Quantcast

New Art Approved for Civic Center Park

Share this:
Proposed artwork for the city’s Civic Center Park sculpture exhibition. — Photo courtesy city of Newport Beach

Proposed artwork for the city’s Civic Center Park sculpture exhibition.
— Photo Illustration courtesy city of Newport Beach

There will soon be more art in the Civic Center park, following a Newport Beach City Council decision this week.

Council unanimously approved 10 new pieces of art for Sculpture Exhibition in Civic Center Park on Tuesday.

They will be installed in August and stay for two years, when they will be rotated out and replaced with a new set. The total cost of the project is about $120,000.

“We’re very excited for phase two of our sculpture garden,” said Arts Commission Chairwoman Rita Goldberg, noting several benefits to the community the art in the park will provide.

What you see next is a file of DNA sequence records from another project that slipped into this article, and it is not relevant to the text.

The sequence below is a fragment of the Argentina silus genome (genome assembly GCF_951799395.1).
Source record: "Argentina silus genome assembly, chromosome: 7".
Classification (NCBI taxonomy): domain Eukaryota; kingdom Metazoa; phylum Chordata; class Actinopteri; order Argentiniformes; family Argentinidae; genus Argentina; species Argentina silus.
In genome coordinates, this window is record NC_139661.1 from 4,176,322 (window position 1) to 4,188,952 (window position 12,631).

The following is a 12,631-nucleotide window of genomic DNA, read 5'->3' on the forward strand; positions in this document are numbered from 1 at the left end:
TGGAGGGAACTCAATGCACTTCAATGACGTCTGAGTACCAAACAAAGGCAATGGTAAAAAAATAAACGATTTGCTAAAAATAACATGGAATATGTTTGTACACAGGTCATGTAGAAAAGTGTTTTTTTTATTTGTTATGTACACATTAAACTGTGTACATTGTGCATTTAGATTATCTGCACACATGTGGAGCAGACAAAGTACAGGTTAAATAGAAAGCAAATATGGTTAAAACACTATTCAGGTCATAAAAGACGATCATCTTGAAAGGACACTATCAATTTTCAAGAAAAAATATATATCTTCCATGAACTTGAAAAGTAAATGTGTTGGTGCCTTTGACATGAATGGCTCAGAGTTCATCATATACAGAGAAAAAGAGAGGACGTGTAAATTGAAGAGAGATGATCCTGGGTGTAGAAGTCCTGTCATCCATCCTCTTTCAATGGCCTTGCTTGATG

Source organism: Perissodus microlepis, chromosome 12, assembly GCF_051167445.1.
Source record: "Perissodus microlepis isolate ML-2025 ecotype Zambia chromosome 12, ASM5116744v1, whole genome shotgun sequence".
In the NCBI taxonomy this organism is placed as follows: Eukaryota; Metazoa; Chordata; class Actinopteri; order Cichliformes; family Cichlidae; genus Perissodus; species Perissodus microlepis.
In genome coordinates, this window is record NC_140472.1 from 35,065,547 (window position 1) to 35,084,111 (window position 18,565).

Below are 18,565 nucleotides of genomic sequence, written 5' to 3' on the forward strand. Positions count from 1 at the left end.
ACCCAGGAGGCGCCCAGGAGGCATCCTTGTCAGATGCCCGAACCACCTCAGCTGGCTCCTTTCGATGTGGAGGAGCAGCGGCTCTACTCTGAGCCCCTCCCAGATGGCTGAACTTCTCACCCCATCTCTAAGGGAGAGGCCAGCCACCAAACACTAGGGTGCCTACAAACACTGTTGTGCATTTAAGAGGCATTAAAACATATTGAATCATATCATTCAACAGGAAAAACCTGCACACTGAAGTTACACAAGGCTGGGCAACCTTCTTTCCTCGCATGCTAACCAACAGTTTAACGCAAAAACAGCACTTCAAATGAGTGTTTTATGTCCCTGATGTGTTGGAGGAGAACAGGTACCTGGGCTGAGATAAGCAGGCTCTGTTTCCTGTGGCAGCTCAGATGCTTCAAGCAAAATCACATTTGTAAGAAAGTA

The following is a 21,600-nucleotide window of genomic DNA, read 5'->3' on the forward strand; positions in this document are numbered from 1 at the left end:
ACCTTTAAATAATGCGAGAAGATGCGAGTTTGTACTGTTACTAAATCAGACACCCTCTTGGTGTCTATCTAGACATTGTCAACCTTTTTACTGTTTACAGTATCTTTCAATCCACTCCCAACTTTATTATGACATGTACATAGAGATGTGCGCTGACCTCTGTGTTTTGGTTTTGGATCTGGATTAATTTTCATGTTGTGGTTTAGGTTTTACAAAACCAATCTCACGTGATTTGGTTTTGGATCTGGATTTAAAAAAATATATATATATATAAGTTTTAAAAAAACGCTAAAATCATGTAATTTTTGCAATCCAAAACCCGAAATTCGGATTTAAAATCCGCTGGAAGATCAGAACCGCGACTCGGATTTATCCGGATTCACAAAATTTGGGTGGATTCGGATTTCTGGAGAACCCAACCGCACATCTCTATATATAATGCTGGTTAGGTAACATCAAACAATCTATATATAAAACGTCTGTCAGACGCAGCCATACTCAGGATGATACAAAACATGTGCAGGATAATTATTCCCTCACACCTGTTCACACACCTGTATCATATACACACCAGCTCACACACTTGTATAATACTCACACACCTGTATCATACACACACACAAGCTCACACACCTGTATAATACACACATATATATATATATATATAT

Some of those benefits include: School field trips, docent-led tours, enjoyable lunch space for local business employees, opportunities to incorporate music, fun programs for the community, and more. It will also be heavily promoted as a tourist attraction, Goldberg added.

Commissioner Robert Smith quoted a city of San Diego tagline: “Vibrant culture, vibrant city.”

“I think this is a way of establishing that vibrancy,” he added.

Rick Stein Arts Orange County and Rebecca Ehemann of Green Public Art gave a presentation on the selection process and the 10 selected sculptures, as well as four alternates.

City staff began planning the project in January. A call for artists was opened in early March with

Proposed artwork for the city’s Civic Center Park sculpture exhibition. — Photo courtesy city of Newport Beach

Proposed artwork for the city’s Civic Center Park sculpture exhibition.
— Photo Illustration courtesy city of Newport Beach

a May 1 deadline. They received 81 submissions. A judging panel of three city arts commissioners and three outside experts narrowed it down to 26 finalists and then down to the top 10 and four alternates. The entire Arts Commission then reviewed the selected pieces and approved them for recommendation to the City Council.

The selection criteria included the artistic merit, durability, practicality of installation, and appropriateness to the site.